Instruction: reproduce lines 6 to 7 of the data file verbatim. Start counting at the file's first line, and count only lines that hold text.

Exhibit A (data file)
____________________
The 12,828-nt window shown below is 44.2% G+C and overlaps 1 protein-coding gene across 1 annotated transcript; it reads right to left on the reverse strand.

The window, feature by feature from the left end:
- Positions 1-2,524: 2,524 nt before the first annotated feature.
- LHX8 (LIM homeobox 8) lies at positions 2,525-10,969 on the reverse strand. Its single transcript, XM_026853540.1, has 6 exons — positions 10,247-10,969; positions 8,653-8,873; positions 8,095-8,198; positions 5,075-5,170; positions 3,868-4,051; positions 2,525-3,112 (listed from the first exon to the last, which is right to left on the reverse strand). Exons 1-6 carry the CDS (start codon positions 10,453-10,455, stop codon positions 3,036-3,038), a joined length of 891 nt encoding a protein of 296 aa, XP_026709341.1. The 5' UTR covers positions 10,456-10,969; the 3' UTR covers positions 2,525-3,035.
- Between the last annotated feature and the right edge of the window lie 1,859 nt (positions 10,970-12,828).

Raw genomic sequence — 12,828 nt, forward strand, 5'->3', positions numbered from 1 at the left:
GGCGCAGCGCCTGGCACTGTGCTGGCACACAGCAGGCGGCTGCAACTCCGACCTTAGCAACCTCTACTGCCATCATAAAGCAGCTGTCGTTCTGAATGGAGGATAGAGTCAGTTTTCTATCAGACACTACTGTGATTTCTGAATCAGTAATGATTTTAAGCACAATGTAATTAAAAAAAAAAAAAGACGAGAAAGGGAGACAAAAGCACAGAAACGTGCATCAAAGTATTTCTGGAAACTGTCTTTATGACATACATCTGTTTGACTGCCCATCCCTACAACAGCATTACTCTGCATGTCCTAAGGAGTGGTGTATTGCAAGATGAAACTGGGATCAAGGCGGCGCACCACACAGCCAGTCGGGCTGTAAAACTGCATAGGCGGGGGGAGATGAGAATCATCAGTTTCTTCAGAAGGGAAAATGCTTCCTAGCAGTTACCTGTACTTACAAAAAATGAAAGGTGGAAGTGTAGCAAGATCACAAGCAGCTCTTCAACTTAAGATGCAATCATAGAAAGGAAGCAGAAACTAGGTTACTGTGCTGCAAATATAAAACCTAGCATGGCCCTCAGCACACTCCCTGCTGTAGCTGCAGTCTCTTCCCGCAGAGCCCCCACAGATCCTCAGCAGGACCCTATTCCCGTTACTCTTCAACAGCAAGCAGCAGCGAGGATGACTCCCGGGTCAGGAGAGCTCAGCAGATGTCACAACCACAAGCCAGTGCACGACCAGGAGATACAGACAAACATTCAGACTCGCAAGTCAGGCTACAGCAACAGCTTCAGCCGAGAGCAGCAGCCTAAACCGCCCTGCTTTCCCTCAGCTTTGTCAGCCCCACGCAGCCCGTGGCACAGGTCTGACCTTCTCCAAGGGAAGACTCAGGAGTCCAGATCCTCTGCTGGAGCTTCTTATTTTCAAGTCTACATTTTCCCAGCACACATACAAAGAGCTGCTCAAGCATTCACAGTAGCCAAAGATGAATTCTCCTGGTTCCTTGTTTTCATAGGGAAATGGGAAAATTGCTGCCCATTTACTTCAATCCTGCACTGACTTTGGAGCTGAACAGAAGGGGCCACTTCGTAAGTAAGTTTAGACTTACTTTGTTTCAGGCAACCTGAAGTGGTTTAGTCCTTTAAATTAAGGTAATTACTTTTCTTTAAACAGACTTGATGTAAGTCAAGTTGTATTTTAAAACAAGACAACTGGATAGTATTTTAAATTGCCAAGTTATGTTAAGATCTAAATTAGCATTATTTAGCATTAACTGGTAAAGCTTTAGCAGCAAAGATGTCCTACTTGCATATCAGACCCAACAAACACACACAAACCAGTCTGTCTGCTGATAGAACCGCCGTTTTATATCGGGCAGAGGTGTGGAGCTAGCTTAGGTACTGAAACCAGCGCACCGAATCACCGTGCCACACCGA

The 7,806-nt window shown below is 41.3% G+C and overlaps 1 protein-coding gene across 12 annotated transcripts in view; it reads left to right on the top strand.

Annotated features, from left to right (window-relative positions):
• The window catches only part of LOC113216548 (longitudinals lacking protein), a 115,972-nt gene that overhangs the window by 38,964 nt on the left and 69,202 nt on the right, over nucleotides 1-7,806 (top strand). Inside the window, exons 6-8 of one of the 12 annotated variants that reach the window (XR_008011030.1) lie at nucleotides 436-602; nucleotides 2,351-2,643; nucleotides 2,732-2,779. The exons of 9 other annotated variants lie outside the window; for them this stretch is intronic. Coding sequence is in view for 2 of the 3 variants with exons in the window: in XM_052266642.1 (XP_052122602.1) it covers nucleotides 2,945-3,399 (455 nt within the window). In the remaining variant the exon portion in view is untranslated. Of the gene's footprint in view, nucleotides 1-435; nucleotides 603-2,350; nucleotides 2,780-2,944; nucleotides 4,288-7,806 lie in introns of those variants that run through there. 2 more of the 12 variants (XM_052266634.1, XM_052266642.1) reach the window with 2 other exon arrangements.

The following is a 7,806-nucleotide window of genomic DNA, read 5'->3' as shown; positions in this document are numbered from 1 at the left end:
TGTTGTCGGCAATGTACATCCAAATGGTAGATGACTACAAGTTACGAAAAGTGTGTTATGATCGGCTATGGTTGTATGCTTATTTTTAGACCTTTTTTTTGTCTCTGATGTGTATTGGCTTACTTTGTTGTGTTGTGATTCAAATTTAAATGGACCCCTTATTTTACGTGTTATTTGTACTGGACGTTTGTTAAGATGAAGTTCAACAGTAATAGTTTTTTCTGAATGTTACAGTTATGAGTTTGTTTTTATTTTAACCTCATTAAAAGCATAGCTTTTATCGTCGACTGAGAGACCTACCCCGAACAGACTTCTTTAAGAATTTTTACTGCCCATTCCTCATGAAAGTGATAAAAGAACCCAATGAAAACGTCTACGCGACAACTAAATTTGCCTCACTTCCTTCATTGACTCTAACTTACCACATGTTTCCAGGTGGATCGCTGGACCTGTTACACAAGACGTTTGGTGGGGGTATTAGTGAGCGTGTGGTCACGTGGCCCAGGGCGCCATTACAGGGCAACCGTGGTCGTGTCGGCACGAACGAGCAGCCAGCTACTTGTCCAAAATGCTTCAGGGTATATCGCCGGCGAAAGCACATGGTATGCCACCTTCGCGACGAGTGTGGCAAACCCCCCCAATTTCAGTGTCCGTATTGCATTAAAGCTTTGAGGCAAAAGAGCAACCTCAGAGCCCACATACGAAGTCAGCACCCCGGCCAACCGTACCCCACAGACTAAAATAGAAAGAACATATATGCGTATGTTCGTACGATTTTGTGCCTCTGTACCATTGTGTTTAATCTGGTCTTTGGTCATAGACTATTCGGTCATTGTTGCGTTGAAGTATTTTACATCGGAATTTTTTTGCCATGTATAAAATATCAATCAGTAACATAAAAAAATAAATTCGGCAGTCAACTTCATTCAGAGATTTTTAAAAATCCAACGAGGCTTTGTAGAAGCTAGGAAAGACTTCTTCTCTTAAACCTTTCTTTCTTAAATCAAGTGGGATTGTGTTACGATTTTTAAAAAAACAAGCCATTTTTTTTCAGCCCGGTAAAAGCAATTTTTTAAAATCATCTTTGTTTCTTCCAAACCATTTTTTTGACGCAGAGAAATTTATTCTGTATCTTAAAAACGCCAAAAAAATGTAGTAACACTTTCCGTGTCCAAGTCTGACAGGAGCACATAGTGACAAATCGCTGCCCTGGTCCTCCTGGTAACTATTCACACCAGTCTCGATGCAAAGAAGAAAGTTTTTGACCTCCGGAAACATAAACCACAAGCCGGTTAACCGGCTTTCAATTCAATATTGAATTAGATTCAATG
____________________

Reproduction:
Raw genomic sequence — 12,828 nt, forward strand, 5'->3', positions numbered from 1 at the left:
GGCGCAGCGCCTGGCACTGTGCTGGCACACAGCAGGCGGCTGCAACTCCGACCTTAGCAACCTCTACTGCCATCATAAAGCAGCTGTCGTTCTGAATGGAGGATAGAGTCAGTTTTCTATCAGACACTACTGTGATTTCTGAATCAGTAATGATTTTAAGCACAATGTAATTAAAAAAAAAAAAAGACGAGAAAGGGAGACAAAAGCACAGAAACGTGCATCAAAGTATTTCTGGAAACTGTCTTTATGACATACATCTGTTTGACTGCCCATCCCTACAACAGCATTACTCTGCATGTCCTAAGGAGTGGTGTATTGCAAGATGAAACTGGGATCAAGGCGGCGCACCACACAGCCAGTCGGGCTGTAAAACTGCATAGGCGGGGGGAGATGAGAATCATCAGTTTCTTCAGAAGGGAAAATGCTTCCTAGCAGTTACCTGTACTTACAAAAAATGAAAGGTGGAAGTGTAGCAAGATCACAAGCAGCTCTTCAACTTAAGATGCAATCATAGAAAGGAAGCAGAAACTAGGTTACTGTGCTGCAAATATAAAACCTAGCATGGCCCTCAGCACACTCCCTGCTGTAGCTGCAGTCTCTTCCCGCAGAGCCCCCACAGATCCTCAGCAGGACCCTATTCCCGTTACTCTTCAACAGCAAGCAGCAGCGAGGATGACTCCCGGGTCAGGAGAGCTCAGCAGATGTCACAACCACAAGCCAGTGCACGACCAGGAGATACAGACAAACATTCAGACTCGCAAGTCAGGCTACAGCAACAGCTTCAGCCGAGAGCAGCAGCCTAAACCGCCCTGCTTTCCCTCAGCTTTGTCAGCCCCACGCAGCCCGTGGCACAGGTCTGACCTTCTCCAAGGGAAGACTCAGGAGTCCAGATCCTCTGCTGGAGCTTCTTATTTTCAAGTCTACATTTTCCCAGCACACATACAAAGAGCTGCTCAAGCATTCACAGTAGCCAAAGATGAATTCTCCTGGTTCCTTGTTTTCATAGGGAAATGGGAAAATTGCTGCCCATTTACTTCAATCCTGCACTGACTTTGGAGCTGAACAGAAGGGGCCACTTCGTAAGTAAGTTTAGACTTACTTTGTTTCAGGCAACCTGAAGTGGTTTAGTCCTTTAAATTAAGGTAATTACTTTTCTTTAAACAGACTTGATGTAAGTCAAGTTGTATTTTAAAACAAGACAACTGGATAGTATTTTAAATTGCCAAGTTATGTTAAGATCTAAATTAGCATTATTTAGCATTAACTGGTAAAGCTTTAGCAGCAAAGATGTCCTACTTGCATATCAGACCCAACAAACACACACAAACCAGTCTGTCTGCTGATAGAACCGCCGTTTTATATCGGGCAGAGGTGTGGAGCTAGCTTAGGTACTGAAACCAGCGCACCGAATCACCGTGCCACACCGA